This means that students taking out federal loans this year with have a 3.86 percent interest rate, slightly higher than the 3.4 percent rate a majority of Democrats voted to preserve, but that was defeated by a Republican filibuster. Under the deal negotiated with Republicans, that low rate can increase to rates as high as 8.25 percent for undergraduates, 9.5 percent for graduate students, and 10.5 on PLUS loans available to graduate students and parents as the economy improves.
An amendment was offered by Sens. Jack Reed (D-RI) and Elizabeth Warren (D-MA) to cap the rates at 6.8 percent for undergraduate Stafford loans, and 7.9 percent for graduate and PLUS loans. Progressive Democrats, joined by almost every other Democrat, lined up in support, but the amendment failed, 46-53. A second amendment offered by Sen. Bernie Sanders (I-VT) would have sunsetted the new interest rates after two years. It was defeated 34-65. That means these increasing rates will now be policy. Fixed student loan rates are a thing of the past.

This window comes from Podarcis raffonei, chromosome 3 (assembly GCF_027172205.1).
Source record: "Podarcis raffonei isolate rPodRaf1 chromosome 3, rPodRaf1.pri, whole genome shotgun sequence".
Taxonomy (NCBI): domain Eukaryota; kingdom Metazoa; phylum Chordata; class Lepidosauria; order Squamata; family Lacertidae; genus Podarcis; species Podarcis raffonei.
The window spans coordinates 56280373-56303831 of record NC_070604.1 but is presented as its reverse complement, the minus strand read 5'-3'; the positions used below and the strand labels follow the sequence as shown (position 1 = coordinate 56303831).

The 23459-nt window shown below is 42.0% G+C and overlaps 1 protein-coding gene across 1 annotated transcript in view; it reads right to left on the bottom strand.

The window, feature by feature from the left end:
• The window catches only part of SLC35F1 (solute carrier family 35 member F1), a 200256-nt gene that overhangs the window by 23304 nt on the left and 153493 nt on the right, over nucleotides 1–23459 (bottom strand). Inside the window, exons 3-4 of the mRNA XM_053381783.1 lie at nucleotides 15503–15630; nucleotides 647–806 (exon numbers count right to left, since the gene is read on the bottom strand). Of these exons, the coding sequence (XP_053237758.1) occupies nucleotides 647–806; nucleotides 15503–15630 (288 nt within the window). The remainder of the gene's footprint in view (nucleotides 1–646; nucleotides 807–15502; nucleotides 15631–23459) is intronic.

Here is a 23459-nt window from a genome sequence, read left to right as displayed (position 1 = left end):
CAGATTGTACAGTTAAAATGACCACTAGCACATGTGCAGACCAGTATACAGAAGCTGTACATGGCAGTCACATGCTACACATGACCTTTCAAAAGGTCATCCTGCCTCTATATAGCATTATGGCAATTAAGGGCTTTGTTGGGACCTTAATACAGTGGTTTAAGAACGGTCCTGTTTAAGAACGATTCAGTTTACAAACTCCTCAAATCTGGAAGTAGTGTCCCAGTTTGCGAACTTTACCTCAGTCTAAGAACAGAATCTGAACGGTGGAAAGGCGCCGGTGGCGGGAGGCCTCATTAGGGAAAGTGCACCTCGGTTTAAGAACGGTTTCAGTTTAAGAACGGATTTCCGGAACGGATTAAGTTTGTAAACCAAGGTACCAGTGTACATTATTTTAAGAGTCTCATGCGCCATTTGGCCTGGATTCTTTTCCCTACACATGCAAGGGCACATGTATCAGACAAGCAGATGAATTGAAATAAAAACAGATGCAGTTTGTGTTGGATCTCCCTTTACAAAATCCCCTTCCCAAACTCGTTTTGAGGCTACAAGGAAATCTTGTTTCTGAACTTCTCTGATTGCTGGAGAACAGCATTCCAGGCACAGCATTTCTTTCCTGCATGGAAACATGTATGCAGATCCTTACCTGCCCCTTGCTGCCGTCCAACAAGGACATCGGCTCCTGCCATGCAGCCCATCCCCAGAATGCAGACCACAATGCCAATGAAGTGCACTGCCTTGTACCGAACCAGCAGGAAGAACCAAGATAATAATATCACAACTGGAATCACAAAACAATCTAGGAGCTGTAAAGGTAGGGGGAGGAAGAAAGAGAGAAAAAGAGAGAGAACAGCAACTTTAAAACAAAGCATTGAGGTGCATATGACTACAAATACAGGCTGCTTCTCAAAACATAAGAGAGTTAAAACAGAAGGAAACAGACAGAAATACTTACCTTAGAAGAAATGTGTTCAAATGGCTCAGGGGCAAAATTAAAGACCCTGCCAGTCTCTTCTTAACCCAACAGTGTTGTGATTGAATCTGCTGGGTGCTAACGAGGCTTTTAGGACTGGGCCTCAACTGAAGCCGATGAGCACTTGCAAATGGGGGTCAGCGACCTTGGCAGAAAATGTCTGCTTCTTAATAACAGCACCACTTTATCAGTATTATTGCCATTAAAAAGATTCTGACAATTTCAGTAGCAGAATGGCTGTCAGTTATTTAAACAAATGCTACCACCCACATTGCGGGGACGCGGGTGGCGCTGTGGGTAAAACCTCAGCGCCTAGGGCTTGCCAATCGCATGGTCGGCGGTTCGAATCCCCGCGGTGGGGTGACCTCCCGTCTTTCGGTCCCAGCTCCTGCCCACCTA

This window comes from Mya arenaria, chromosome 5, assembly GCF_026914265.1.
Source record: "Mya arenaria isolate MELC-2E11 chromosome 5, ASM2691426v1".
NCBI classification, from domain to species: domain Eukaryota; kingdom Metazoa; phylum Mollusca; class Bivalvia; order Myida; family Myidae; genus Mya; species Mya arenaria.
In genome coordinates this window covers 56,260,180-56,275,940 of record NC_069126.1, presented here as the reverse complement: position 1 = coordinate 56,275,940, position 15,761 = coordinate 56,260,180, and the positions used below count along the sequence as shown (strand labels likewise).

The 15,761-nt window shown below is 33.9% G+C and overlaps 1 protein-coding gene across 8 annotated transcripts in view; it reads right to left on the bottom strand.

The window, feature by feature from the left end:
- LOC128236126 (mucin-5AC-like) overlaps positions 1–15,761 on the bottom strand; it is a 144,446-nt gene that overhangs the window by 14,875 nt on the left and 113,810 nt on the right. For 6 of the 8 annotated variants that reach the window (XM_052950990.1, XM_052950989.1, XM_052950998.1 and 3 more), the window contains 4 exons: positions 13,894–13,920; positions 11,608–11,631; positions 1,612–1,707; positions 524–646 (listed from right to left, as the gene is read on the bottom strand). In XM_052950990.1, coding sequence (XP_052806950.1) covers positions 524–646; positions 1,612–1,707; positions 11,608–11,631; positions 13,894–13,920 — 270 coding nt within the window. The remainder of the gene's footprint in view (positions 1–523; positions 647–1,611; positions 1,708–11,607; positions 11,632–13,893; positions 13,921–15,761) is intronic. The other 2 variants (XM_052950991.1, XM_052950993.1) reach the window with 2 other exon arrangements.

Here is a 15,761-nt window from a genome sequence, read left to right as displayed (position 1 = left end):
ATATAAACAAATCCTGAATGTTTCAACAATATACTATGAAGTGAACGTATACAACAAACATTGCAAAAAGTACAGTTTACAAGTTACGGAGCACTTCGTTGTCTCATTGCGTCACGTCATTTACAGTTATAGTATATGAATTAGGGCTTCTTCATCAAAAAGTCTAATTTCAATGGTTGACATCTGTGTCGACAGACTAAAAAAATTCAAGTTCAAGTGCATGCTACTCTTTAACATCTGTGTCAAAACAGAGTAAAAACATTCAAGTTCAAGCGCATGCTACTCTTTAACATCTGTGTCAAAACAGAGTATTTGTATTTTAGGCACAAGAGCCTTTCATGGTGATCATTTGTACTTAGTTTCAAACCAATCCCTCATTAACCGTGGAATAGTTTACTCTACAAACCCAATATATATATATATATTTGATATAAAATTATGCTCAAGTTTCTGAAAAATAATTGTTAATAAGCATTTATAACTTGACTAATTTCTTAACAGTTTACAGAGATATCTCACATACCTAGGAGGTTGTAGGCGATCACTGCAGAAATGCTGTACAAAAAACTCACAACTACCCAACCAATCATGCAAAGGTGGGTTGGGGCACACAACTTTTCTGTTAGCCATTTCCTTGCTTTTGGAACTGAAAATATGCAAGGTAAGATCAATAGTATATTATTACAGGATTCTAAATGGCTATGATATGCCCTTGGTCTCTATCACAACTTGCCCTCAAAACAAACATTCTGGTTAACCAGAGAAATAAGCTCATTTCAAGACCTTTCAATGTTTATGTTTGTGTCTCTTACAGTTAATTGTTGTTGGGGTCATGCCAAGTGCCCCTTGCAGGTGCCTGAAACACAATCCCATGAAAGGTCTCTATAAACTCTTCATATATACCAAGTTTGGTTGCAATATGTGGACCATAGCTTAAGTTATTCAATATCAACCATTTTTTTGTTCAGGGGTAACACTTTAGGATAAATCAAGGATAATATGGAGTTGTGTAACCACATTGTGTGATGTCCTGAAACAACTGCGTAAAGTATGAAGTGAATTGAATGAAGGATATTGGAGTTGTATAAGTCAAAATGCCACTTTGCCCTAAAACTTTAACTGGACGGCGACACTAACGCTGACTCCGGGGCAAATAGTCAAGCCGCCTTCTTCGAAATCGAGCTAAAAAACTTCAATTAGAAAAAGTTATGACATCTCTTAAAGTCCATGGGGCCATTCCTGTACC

So the student loan debt that is already larger than credit card debt, larger than auto loan debt, will increase even more now, with students getting drawn in with low teaser rates, and being stuck with higher and higher rates as they continue their education.